Struggling also-ran Canadian maker of mobile phones, Blackberry (formerly, RIM), has quite a long history with patents. A decade ago, RIM actually was extremely aggressive
in suing other companies for patent infringement. In fact, it can be reasonably argued that this was actually the beginning of the company's downfall. RIM had a somewhat dominant position in the early part of the 2000s, and then started suing pretty much every competitor (and lots of non-competitors) for patent infringement. In turn, that resulted in a bunch of other companies suing RIM
, including the infamous case of the patent troll NTP, who eventually got $612.5 million
out of RIM after a tremendously high-profile, years-long lawsuit that brought patent trolling to the attention of both the public and lawmakers. Of course, the guys behind NTP have admitted they only sued RIM after reading about its aggressive patent strategy first. But, more importantly, it seems clear that the aggressive lawsuits, both inbound and outbound, resulted in the company taking its eyes off the innovation ball, allowing basically everyone else to leapfrog way past it.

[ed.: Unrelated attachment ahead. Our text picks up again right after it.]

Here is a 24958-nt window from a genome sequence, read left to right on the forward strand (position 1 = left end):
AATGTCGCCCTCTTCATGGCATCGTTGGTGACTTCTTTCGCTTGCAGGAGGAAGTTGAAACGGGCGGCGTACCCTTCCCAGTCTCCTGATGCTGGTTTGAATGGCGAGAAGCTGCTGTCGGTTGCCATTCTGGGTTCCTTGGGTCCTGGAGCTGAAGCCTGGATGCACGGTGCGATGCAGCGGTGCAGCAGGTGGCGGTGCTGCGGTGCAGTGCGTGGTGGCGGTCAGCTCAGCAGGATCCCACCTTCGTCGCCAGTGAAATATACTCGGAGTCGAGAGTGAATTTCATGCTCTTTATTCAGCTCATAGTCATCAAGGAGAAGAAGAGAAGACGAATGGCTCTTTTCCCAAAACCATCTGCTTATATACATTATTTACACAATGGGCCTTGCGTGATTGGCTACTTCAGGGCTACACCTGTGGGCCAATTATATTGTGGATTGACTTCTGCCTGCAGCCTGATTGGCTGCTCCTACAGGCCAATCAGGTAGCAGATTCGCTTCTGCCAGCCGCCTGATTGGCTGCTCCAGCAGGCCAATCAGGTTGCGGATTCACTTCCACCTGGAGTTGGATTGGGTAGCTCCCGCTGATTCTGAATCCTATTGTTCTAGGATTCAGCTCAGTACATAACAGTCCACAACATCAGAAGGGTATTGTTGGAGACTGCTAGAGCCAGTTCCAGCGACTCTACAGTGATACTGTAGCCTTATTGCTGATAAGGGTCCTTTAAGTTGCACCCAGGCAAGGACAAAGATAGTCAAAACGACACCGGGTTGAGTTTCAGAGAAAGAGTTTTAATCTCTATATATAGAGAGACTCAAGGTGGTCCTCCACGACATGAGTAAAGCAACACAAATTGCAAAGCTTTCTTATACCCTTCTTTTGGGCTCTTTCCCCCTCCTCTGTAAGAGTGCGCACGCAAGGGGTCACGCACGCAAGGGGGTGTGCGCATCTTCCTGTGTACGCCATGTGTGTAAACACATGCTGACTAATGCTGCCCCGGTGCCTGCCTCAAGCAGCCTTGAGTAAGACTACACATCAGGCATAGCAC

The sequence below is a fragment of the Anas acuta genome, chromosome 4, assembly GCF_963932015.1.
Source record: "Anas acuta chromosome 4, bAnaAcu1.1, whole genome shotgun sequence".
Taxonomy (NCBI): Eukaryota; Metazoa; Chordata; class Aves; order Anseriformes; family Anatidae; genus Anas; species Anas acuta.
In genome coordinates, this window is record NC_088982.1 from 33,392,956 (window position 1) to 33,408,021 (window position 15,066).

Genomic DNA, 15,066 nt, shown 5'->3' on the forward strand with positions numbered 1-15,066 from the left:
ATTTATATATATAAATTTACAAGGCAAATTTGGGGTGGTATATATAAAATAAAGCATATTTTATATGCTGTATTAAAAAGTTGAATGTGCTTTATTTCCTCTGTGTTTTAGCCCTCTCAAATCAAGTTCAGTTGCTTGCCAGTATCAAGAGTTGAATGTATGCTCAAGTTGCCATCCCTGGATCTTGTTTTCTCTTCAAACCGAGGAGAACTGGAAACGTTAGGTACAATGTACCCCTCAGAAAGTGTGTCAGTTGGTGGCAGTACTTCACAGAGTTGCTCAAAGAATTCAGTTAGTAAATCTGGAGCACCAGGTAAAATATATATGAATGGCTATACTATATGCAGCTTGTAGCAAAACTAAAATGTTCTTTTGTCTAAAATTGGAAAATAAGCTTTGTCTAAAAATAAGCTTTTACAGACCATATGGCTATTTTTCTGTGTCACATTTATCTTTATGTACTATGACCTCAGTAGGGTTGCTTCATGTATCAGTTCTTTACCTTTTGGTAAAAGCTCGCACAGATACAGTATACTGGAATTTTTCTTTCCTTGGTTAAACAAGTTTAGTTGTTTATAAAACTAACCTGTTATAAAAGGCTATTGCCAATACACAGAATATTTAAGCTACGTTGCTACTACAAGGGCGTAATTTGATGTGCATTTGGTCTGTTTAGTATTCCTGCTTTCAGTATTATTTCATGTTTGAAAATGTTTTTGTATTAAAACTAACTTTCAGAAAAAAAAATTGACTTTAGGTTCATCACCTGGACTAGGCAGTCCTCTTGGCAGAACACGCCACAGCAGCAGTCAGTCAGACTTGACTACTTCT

As the company has been basically falling apart, we've fully expected it to go full on patent troll
. After all, that's pretty much what you expect of legacy companies who've lost in the marketplace and can no longer figure out how to innovate. Instead, they basically start to litigate against anyone and everyone -- and RIM/Blackberry already has that sort of trait in its DNA anyway.
So it's little surprise to hear that the company has launched a silly lawsuit against Typo Products
, a company formed (of all things) by TV personality Ryan Seacrest and others, creating a physical keyboard that can attach to the iPhone 5. Blackberry claims the company "blatantly copied Blackberry's keyboard." But, it's a keyboard
. There are only so many ways you can make it, and honestly, if Blackberry wasn't so focused on lawsuits all these years, perhaps it could have realized years ago that maybe it should have been making physical keyboards for the smartphones that the public actually seemed to want.